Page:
As neither a wine connoisseur nor a French speaker, when looking at bottles of wine I could not tell you which one is fit for royalty and which one might as well come in a box. A recent study commissioned by Aldi tells me I am not alone in my lack of wine bottle understanding. Aldi partnered with Oxford University food psychologist Charles Spence to find out how people judge quality when choosing wine, reports Wales Online.
The most interesting discovery was that most people judge wine based on its price and the look of the label. At the same time, people in a blind taste test couldn’t tell the difference between a more expensive wine and a cheap wine. Personally, I like my wine sweet. What you call grape juice is what I call a glass of happiness, so any dry red seems too expensive for my taste. It’s also important to remember that a bottle of wine with a larger price tag, doesn’t necessarily make the wine better quality.
When it came to the look of the label, though, the study found that placing an image of a French chateau on the bottle easily convinced consumers that the wine was “premium quality.” I guess if I saw a huge mansion and a name I couldn’t pronounce printed on a bottle of wine, I’d think it was something special as well. I’d like to find the holy grail of wines: under $20, tastes great and not well-known so I look like I have more wine knowledge than I do.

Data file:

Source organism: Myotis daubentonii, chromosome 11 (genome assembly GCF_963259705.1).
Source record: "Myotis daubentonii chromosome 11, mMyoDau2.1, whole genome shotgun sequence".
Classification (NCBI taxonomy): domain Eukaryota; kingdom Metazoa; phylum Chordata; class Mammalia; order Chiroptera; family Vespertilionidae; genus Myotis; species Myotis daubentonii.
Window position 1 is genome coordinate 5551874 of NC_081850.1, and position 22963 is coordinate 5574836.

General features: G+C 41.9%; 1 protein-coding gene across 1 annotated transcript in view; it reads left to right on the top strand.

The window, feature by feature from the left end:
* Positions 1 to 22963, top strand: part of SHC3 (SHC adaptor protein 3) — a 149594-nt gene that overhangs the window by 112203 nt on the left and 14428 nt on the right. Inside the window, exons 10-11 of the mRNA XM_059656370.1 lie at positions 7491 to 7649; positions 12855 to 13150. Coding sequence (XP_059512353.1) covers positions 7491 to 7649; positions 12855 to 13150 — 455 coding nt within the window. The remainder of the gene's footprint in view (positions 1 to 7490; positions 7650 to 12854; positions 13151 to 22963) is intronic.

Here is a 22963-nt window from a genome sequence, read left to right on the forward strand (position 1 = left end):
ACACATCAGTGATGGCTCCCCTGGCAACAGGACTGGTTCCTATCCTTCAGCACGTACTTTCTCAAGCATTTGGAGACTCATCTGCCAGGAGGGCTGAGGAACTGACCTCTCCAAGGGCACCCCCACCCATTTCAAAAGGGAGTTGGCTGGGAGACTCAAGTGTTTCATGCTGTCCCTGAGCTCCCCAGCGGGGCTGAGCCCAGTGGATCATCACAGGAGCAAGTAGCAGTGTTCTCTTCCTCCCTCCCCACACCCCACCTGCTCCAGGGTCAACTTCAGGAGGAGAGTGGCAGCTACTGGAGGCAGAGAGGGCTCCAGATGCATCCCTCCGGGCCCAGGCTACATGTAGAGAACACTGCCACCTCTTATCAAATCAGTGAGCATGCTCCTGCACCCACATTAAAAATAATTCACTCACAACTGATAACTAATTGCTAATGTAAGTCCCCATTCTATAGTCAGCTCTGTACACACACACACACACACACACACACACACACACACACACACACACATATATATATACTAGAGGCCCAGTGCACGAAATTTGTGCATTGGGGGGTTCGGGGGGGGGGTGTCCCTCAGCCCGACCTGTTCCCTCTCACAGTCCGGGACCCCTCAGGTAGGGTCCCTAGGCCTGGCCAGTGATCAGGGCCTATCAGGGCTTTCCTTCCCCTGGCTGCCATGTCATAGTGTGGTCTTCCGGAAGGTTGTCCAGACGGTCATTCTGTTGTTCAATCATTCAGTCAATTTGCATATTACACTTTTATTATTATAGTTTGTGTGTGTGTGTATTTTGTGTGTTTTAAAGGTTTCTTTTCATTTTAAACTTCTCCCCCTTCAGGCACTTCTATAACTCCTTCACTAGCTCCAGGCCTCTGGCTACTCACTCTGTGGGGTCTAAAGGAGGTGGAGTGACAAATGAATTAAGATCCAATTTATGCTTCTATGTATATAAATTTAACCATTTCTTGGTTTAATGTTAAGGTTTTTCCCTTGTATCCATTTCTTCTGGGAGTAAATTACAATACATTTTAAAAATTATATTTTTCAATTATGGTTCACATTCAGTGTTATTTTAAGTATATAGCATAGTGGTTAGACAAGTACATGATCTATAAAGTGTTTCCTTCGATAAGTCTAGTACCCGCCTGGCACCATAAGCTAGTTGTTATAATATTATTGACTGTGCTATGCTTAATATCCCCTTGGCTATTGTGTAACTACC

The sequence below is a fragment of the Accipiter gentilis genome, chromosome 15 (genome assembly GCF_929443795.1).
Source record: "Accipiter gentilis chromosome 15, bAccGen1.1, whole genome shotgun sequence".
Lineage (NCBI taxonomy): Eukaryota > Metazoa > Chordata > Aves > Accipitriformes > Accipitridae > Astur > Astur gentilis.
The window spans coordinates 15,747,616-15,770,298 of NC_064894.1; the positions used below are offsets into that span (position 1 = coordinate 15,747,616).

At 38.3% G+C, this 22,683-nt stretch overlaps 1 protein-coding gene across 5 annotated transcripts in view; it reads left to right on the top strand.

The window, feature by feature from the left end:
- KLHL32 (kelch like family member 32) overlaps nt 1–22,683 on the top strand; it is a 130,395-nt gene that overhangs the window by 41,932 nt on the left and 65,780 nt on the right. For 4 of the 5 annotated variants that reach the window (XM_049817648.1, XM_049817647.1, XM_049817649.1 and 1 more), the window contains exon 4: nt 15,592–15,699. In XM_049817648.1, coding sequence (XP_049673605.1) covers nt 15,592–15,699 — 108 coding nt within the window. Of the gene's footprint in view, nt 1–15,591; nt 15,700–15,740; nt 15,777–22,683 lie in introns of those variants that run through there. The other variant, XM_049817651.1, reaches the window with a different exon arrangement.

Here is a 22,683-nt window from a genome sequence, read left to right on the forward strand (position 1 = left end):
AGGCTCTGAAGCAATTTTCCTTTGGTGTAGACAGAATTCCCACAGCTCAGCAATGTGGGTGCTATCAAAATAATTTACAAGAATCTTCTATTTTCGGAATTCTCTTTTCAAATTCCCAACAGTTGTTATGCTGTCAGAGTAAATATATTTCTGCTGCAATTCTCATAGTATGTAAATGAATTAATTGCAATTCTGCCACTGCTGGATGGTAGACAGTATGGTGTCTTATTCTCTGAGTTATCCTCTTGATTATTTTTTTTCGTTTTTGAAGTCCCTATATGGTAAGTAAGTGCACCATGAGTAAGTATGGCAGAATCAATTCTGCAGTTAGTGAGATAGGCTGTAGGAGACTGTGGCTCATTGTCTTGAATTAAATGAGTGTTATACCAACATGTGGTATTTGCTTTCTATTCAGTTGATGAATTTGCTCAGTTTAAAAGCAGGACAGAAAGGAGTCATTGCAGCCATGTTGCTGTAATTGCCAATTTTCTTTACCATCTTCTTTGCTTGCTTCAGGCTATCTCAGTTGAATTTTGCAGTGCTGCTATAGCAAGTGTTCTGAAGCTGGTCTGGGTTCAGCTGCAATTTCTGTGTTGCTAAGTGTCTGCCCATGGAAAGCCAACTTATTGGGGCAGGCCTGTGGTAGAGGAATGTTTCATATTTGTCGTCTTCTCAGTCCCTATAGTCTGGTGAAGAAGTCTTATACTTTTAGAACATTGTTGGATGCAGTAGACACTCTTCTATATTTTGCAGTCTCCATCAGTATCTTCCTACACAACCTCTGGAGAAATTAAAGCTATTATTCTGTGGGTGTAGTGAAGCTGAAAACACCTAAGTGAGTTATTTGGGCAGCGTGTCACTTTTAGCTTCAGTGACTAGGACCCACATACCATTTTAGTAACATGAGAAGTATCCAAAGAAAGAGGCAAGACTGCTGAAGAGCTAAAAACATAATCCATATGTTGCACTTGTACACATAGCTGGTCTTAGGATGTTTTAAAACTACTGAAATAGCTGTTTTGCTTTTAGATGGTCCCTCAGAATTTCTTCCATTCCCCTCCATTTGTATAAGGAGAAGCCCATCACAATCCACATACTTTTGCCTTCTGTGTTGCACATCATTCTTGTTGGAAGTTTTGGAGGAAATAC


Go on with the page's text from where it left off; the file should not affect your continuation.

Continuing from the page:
Even the way a bottle is sealed plays a role in how shoppers might perceive it. The Aldi study showed that 25% of people think a wine bottle with a cork indicates higher quality than a screw-off cap. Once again this proves my lack of pretense when it comes to wine, because all I think when I see a screw on cap is, “Wow, how convenient! I don’t have to embarrass and possibly injure myself uncorking this drink.”
Lesson learned here: Don’t judge a wine by the fanciness of its label. Thanks, Aldi! But if you really have to make your wine purchase based on the label, here’s the best way to do it.